You might expect your expenses to decrease with retirement and, according to statistics from the Department of Labor, that’s true. The average American age 65 and up spends just $57,818 each year. Compare that to adults ages 25 to 34, who spend $67,883 yearly, while those aged 35 to 44 spend $86,049 per year. Between the ages of 45 to 54, Americans spend $91,074 annually. However, the earnings for these age groups are proportionately higher, too.
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Americans ages 65 and up earn just $60,359 before taxes, which means they spend a roughly 95% of their income. Younger Americans spend a smaller percentage, with pre-tax incomes of $89,514, $118,149 and $129,980, repectively. This spending disparity makes sense, as retirees are no longer saving money for retirement. The assumption is that you’ll start tapping into the money you’ve been saving during your working life.
For retirees ages 65 and up, the bulk of their income — 75% according to the report — goes to four expenses. What are they? And how can you work to reduce these costs so your retirement income lasts longer?
Housing makes up roughly 36% of a retirees’ expenses, according to the BLS data. If you can reduce your housing costs, you can free up money for things like travel and hobbies.
If your home’s mortgage is paid in full, it might make sense to stay where you are. But if you can sell your home in today’s market for a hefty profit, you might consider moving to a region with a lower cost of living. A smaller home in a more affordable market, or even a co-op in a senior living community, can dramatically reduce your cost of living.
Plus, you won’t have all the headaches and added expenses that come with a large house, such as emergency home repairs and maintenance.
Transportation, including owning a car, costs $8,172 per year for retirees. Many retirees hesitate to give up the freedom that driving offers. But if you aren’t working, it might be feasible to share a car with your partner.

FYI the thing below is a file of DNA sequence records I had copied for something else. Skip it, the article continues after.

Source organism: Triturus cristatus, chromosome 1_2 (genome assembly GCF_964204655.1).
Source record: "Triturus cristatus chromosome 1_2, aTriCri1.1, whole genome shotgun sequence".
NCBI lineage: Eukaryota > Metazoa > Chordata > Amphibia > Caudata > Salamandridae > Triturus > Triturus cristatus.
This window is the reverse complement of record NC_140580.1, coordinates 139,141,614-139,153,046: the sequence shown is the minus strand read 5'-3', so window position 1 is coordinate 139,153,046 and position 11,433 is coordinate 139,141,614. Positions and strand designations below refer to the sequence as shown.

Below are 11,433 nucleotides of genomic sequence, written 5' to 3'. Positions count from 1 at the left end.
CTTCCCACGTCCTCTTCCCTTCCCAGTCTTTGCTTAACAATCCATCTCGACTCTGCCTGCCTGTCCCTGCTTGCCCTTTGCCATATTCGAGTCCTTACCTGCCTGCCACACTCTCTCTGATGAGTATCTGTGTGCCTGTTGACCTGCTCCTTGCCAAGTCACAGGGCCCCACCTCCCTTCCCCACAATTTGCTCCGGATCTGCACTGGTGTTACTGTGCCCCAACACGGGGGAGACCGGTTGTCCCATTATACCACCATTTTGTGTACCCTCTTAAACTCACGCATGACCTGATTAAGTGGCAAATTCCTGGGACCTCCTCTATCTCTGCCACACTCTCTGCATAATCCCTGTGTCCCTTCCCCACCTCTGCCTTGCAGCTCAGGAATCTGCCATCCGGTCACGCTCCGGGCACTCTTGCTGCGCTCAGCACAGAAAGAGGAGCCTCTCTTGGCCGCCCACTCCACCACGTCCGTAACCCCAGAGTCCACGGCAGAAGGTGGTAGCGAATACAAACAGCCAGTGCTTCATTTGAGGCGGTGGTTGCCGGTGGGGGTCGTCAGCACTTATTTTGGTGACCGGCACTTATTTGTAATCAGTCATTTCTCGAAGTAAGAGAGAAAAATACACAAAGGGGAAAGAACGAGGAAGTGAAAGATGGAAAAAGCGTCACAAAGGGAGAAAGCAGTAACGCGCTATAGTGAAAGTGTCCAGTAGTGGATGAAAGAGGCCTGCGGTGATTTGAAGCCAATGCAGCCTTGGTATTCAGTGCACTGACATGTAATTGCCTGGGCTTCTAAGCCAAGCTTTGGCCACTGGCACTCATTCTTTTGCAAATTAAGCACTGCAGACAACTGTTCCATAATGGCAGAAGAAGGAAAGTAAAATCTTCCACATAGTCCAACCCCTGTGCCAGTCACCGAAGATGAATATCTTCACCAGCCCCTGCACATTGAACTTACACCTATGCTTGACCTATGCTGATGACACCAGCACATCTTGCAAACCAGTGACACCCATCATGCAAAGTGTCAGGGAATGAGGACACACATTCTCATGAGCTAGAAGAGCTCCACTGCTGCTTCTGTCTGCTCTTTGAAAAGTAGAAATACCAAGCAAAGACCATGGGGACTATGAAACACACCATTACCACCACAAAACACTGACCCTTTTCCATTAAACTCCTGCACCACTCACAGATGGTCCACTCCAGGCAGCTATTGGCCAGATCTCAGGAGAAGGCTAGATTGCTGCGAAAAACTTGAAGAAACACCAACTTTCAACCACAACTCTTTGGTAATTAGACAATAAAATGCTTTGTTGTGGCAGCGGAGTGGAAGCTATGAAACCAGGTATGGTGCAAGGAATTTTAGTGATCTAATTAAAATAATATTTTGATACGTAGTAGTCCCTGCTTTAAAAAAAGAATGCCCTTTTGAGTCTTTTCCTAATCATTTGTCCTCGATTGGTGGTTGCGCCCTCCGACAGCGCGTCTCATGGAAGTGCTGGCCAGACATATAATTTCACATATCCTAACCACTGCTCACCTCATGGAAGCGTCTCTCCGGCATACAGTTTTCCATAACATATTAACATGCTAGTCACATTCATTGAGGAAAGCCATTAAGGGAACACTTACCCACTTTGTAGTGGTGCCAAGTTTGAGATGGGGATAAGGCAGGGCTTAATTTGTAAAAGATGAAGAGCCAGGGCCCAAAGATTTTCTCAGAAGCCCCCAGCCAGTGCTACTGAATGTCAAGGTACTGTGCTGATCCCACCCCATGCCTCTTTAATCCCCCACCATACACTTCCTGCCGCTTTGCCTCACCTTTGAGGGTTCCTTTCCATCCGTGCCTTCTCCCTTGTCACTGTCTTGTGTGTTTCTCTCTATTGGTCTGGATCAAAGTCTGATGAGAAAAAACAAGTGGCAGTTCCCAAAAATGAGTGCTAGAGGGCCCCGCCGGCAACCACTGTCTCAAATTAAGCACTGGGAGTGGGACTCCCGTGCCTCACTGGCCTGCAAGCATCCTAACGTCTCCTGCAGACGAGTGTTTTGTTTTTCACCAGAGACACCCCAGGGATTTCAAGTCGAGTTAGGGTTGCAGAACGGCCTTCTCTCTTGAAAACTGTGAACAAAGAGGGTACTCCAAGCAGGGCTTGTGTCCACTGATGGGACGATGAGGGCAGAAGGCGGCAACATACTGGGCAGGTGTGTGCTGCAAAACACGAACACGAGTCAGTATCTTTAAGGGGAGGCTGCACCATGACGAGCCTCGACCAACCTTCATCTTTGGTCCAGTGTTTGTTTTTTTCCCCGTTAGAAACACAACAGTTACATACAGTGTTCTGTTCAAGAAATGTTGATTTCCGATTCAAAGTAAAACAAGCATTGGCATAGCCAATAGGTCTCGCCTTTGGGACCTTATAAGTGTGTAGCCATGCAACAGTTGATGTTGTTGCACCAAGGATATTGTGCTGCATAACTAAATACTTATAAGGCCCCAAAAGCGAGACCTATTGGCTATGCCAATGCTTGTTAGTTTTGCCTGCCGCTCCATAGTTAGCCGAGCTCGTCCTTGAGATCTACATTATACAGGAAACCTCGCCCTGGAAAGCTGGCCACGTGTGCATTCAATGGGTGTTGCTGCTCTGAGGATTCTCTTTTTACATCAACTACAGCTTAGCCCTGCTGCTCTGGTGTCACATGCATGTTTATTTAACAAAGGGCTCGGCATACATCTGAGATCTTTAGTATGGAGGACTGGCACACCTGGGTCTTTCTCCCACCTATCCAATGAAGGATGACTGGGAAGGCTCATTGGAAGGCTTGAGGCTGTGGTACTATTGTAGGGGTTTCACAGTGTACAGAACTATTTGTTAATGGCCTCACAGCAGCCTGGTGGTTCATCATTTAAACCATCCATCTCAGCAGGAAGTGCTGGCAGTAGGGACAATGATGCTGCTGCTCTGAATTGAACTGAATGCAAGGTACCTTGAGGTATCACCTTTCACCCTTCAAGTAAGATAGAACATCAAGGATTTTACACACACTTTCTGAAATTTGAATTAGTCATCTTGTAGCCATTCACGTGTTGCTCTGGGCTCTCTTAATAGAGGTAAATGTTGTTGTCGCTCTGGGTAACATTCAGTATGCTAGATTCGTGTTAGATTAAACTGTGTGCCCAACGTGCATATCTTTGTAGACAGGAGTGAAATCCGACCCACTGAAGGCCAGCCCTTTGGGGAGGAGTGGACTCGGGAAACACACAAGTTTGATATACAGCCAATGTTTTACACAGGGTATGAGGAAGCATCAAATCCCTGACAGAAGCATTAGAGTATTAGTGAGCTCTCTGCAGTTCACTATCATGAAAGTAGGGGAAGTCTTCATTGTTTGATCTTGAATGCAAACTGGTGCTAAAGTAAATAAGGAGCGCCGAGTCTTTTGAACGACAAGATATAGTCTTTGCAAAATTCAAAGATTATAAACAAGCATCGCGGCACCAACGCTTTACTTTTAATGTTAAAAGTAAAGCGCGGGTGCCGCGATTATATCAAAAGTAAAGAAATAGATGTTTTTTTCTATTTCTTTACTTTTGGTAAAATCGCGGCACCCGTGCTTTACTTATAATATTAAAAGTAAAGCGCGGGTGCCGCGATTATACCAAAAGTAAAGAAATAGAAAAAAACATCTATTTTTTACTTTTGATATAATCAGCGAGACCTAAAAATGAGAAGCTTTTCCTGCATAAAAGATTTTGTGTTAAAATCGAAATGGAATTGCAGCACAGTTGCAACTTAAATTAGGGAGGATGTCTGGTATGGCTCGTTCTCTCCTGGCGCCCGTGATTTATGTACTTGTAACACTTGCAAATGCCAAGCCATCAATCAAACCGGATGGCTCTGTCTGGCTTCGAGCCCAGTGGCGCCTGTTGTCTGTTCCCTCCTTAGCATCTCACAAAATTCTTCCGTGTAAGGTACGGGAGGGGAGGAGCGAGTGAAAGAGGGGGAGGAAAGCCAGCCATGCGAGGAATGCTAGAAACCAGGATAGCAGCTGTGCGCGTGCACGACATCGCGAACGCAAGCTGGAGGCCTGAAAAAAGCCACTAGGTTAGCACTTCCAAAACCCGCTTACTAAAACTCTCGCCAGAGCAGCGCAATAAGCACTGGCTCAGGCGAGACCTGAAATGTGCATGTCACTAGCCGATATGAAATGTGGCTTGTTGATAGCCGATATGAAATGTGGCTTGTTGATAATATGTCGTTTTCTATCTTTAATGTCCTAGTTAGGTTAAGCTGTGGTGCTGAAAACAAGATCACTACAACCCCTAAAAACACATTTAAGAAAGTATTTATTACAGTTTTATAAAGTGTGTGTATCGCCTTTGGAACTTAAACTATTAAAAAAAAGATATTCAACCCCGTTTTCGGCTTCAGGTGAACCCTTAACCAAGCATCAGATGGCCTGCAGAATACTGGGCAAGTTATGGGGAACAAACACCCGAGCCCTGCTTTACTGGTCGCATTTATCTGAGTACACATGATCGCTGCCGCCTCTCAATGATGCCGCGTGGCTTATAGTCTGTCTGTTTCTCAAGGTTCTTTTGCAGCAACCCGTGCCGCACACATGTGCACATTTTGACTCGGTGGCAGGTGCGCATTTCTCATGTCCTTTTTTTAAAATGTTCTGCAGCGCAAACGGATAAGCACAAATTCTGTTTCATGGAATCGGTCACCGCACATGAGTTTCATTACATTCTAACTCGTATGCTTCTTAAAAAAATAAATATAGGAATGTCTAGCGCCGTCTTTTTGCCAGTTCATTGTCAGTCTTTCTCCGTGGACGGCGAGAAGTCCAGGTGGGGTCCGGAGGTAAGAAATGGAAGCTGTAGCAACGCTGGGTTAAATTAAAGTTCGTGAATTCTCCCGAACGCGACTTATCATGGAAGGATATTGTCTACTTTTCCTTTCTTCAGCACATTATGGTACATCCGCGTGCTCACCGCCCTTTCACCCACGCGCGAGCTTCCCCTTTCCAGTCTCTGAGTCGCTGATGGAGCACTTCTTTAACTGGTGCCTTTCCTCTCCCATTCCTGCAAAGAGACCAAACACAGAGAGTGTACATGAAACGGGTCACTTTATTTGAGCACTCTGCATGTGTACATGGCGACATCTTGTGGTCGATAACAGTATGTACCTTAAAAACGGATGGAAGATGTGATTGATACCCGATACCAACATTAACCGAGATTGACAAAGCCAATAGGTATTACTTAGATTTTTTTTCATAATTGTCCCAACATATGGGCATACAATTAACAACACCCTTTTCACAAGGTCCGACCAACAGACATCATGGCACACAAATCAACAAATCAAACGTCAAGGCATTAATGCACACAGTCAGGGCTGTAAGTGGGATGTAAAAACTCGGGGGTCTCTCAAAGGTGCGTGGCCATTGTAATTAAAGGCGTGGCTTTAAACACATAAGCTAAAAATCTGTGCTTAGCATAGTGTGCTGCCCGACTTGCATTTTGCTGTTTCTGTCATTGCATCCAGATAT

As with selling your home, downsizing to one car will reduce insurance, repair, and maintenance costs.
Even with programs like Medicare, retirees spend $7,540 in healthcare costs per year. Staying healthy, including eating a healthy diet low in sugar, avoiding alcohol and smoking, and trying to get in some form of exercise each day may be able to reduce your risks of costly diseases. If you are on medication regularly, ask your pharmacist about generic versions of your pills to save money.
You might also evaluate your Medicare plan to find one that will better fit your needs and budget. You might save money with Medicare Advantage, which bundles Medicare parts A, B and, typically, D. The open enrollment period to switch from regular Medicare to a Medicare Advantage plan runs from October 15 to December 7, according to Medicare.gov. But if you are already in a Medicare Advantage plan, you can change to another MA plan between January 1, 2024, and March 31, 2024.
After health costs, food is the next largest line item on a retiree’s budget. Americans over the age of 65 spend an average of $7,306 on food per year. While you want to enjoy good, healthy meals in your retirement, you might also consider ways you can save money.
Consider cooking at home more often than dining out. When you do eat out, ask about senior specials. Sometimes, these discounts aren’t advertised.
Likewise, grocery stores like Savers and Albertsons have senior discounts on certain days of the week. You will most likely have to ask for the discount, as most retail workers won’t suggest it.
You can also save money on groceries by meal planning and sticking to your list, that way you won’t give into impulse purchases. Try not to shop on an empty stomach, when you’re likely to be tempted by pre-packaged snack foods that are bad for your health and worse for your wallet.
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Retirement can be expensive, but you can find ways to live within your means and still enjoy life. Knowing where your money goes, and actively taking steps to reduce costs, is the first step to financial peace-of-mind.
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This article originally appeared on GOBankingRates.com: Retirees Spend Nearly $5,000 a Month — Here’s Where Their Income Goes and How To Plan Accordingly